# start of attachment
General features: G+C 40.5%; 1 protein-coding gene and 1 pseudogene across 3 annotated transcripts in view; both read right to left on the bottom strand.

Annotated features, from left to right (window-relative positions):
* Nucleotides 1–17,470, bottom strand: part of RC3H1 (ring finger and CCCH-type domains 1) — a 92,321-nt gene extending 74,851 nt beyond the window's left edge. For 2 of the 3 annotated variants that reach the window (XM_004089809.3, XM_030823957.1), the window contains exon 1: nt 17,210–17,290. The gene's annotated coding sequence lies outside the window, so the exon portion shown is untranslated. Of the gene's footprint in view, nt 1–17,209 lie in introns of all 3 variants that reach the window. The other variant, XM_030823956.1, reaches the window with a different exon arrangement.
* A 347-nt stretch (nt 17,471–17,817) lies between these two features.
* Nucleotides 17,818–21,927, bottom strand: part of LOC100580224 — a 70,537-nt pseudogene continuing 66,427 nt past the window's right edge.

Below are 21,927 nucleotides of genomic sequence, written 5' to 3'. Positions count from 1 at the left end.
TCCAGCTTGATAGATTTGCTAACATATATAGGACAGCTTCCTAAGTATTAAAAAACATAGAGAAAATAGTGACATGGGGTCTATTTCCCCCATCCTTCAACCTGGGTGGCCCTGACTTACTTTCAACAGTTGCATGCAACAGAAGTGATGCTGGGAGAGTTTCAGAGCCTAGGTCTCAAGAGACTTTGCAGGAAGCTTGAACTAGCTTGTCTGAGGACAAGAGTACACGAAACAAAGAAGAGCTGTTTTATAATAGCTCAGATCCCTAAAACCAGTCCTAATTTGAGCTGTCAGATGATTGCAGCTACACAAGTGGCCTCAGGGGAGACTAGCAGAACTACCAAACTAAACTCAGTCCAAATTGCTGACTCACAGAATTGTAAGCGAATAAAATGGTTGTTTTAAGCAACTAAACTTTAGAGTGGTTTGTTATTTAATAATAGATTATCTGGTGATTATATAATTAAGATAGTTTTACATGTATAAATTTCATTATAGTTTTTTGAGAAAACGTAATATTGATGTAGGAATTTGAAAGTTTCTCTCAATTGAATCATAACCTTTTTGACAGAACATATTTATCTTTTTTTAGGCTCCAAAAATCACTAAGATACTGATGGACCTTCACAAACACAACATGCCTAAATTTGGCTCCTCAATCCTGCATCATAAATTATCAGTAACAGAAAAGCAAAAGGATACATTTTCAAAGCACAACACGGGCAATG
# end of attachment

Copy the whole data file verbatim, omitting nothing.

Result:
General features: G+C 40.5%; 1 protein-coding gene and 1 pseudogene across 3 annotated transcripts in view; both read right to left on the bottom strand.

Annotated features, from left to right (window-relative positions):
* Nucleotides 1–17,470, bottom strand: part of RC3H1 (ring finger and CCCH-type domains 1) — a 92,321-nt gene extending 74,851 nt beyond the window's left edge. For 2 of the 3 annotated variants that reach the window (XM_004089809.3, XM_030823957.1), the window contains exon 1: nt 17,210–17,290. The gene's annotated coding sequence lies outside the window, so the exon portion shown is untranslated. Of the gene's footprint in view, nt 1–17,209 lie in introns of all 3 variants that reach the window. The other variant, XM_030823956.1, reaches the window with a different exon arrangement.
* A 347-nt stretch (nt 17,471–17,817) lies between these two features.
* Nucleotides 17,818–21,927, bottom strand: part of LOC100580224 — a 70,537-nt pseudogene continuing 66,427 nt past the window's right edge.

Below are 21,927 nucleotides of genomic sequence, written 5' to 3'. Positions count from 1 at the left end.
TCCAGCTTGATAGATTTGCTAACATATATAGGACAGCTTCCTAAGTATTAAAAAACATAGAGAAAATAGTGACATGGGGTCTATTTCCCCCATCCTTCAACCTGGGTGGCCCTGACTTACTTTCAACAGTTGCATGCAACAGAAGTGATGCTGGGAGAGTTTCAGAGCCTAGGTCTCAAGAGACTTTGCAGGAAGCTTGAACTAGCTTGTCTGAGGACAAGAGTACACGAAACAAAGAAGAGCTGTTTTATAATAGCTCAGATCCCTAAAACCAGTCCTAATTTGAGCTGTCAGATGATTGCAGCTACACAAGTGGCCTCAGGGGAGACTAGCAGAACTACCAAACTAAACTCAGTCCAAATTGCTGACTCACAGAATTGTAAGCGAATAAAATGGTTGTTTTAAGCAACTAAACTTTAGAGTGGTTTGTTATTTAATAATAGATTATCTGGTGATTATATAATTAAGATAGTTTTACATGTATAAATTTCATTATAGTTTTTTGAGAAAACGTAATATTGATGTAGGAATTTGAAAGTTTCTCTCAATTGAATCATAACCTTTTTGACAGAACATATTTATCTTTTTTTAGGCTCCAAAAATCACTAAGATACTGATGGACCTTCACAAACACAACATGCCTAAATTTGGCTCCTCAATCCTGCATCATAAATTATCAGTAACAGAAAAGCAAAAGGATACATTTTCAAAGCACAACACGGGCAATG